Through discounts and direct marketing, the cable industry, in particular, has mounted a crusade to win over new customers. Targeting customers' ids, the latest ads, prepared by New York firm Shepardson, Stern & Kaminsky, attempt to liken cable TV to such pleasures as puppies. Featuring the tagline "Better than …" the ads hype cable as a better experience than chocolate, gravity or the wheel, too.
Sanford Bernstein analyst Amelia Wong credits the top five cable operators for buying more local broadcast spots, a clearer route to signing up non-subscribers. Total broadcast ad spending at Comcast, Charter, Adelphia, Cox and Time Warner has increased from $19 million in 2002 to $97 million in 2004, she says.
DBS providers say that, while they are doing nothing specific to capture Nevers, they hope to pull some in by the addition of local channels in more markets, bargain packages and free installation. "Our primary focus is still attracting cable customers to our service," says DirecTV spokesman Bob Marsocci.
Cohorts' Zeller says pay-TV providers must convince folks like Burke that TV should be a bigger part of their lives. To capture them, providers must hit individual households with just the right pitch—not just blanket an entire ZIP code with the same mailer.
To reach those Nevers who think, like former FCC Chairman Newt Minnow, that TV is a "vast wasteland," Zeller suggests playing up a few classy channels like Trio and Bravo, as well as new services like video-on-demand. "They don't care whether they can get 150 channels; they just want something that's going to move their meter."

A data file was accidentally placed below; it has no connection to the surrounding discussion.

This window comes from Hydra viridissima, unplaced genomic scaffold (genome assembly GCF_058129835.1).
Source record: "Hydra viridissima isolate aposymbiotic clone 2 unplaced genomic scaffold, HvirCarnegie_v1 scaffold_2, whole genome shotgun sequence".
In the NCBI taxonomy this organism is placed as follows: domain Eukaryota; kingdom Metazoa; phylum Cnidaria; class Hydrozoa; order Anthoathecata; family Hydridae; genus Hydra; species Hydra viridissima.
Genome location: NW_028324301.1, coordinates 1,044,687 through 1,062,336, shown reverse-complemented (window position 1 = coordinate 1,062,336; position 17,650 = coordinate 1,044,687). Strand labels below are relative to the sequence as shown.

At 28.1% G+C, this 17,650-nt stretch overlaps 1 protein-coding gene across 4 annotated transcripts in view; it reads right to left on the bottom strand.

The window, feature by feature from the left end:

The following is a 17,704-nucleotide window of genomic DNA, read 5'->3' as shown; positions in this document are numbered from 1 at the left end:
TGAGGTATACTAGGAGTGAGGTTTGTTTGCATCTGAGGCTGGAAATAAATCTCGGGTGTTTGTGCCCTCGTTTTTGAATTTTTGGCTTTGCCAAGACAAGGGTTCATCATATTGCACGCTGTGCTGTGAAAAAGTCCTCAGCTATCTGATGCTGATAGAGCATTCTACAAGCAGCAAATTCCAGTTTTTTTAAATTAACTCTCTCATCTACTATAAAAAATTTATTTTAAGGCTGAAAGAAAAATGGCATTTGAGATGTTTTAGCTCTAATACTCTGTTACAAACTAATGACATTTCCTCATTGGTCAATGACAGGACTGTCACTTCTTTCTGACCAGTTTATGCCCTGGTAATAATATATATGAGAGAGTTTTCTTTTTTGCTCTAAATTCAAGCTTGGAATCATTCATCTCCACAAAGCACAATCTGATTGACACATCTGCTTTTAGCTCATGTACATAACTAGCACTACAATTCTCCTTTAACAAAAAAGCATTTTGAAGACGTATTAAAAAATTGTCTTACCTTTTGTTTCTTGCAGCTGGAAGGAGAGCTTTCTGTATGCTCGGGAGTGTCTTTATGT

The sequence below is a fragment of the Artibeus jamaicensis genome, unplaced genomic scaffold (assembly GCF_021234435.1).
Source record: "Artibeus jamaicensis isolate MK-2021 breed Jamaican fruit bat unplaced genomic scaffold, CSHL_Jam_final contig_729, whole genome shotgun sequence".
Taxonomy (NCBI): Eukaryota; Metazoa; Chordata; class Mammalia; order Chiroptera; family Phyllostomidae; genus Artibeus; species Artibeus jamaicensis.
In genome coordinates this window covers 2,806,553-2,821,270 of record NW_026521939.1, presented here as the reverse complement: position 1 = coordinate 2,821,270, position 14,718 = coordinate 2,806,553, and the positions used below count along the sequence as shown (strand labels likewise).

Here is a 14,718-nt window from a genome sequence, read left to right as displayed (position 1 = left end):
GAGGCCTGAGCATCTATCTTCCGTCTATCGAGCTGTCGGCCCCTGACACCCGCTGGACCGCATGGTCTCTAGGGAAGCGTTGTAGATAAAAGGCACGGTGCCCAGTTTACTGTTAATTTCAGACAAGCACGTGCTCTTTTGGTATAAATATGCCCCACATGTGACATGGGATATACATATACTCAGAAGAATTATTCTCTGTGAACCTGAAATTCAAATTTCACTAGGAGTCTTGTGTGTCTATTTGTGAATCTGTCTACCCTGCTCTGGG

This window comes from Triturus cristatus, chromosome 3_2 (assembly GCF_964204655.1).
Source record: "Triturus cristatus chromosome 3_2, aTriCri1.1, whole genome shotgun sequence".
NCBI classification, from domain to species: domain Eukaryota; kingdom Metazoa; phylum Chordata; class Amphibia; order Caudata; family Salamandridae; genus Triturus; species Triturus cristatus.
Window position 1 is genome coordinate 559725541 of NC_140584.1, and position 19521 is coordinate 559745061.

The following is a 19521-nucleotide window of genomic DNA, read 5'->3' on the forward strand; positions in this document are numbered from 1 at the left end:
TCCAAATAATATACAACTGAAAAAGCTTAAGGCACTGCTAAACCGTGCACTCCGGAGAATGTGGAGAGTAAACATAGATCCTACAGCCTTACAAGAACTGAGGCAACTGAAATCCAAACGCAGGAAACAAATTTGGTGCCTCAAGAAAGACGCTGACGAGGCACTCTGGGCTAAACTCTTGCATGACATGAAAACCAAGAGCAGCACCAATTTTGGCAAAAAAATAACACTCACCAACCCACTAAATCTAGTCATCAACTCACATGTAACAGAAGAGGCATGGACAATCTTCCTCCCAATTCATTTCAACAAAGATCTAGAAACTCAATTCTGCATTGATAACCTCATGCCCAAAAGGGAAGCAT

"Cable marketers once tried to convince customers their systems could be all things to all people," adds Seth Morrison, senior vice president for the Cable & Telecommunications Association for Marketing. Now most conduct demographic and psychographic targeting that requires extensive questionnaires profiling individuals' lifestyles, such as where they like to vacation, hobbies and personal values. He admits, however, that cable's efforts to reach this skeptical group are "slow-going."
But turning a non-believer into a buyer ispossible. Mike Fitzpatrick, a Denver father of two toddlers, bought the full package from DirecTV after relying solely on an old TV set with "rabbit ears." Now he has high-definition service, pay-per-view, TiVo and a college-football package. He takes advantage of video-on-demand after the kids go to bed, he says. "We wanted to get away from futile trips to Blockbuster and go with good pay-per-view.
"There's no single reason why we were so dark ages," he says wistfully. "We were just never motivated to get cable."
|Fewer Untapped Viewers Are Available...|
Sources: Sanford C. Bernstein & Co., SBCA, Leichtman Research Group
|So Cable and Satellite TV Target Nevers|
|Who's not paying for TV?|
|TV not a priority||12 million|
|Banished TV from home||2 million|
|Can't afford||6 million|
|Out of 108 million TV homes
*Industry surveys indicate that 20 million homes don't subscribe to cable or satellite, but theft may bump that number much higher.
Sources: NCTA, NAB, Consumer Electronics Association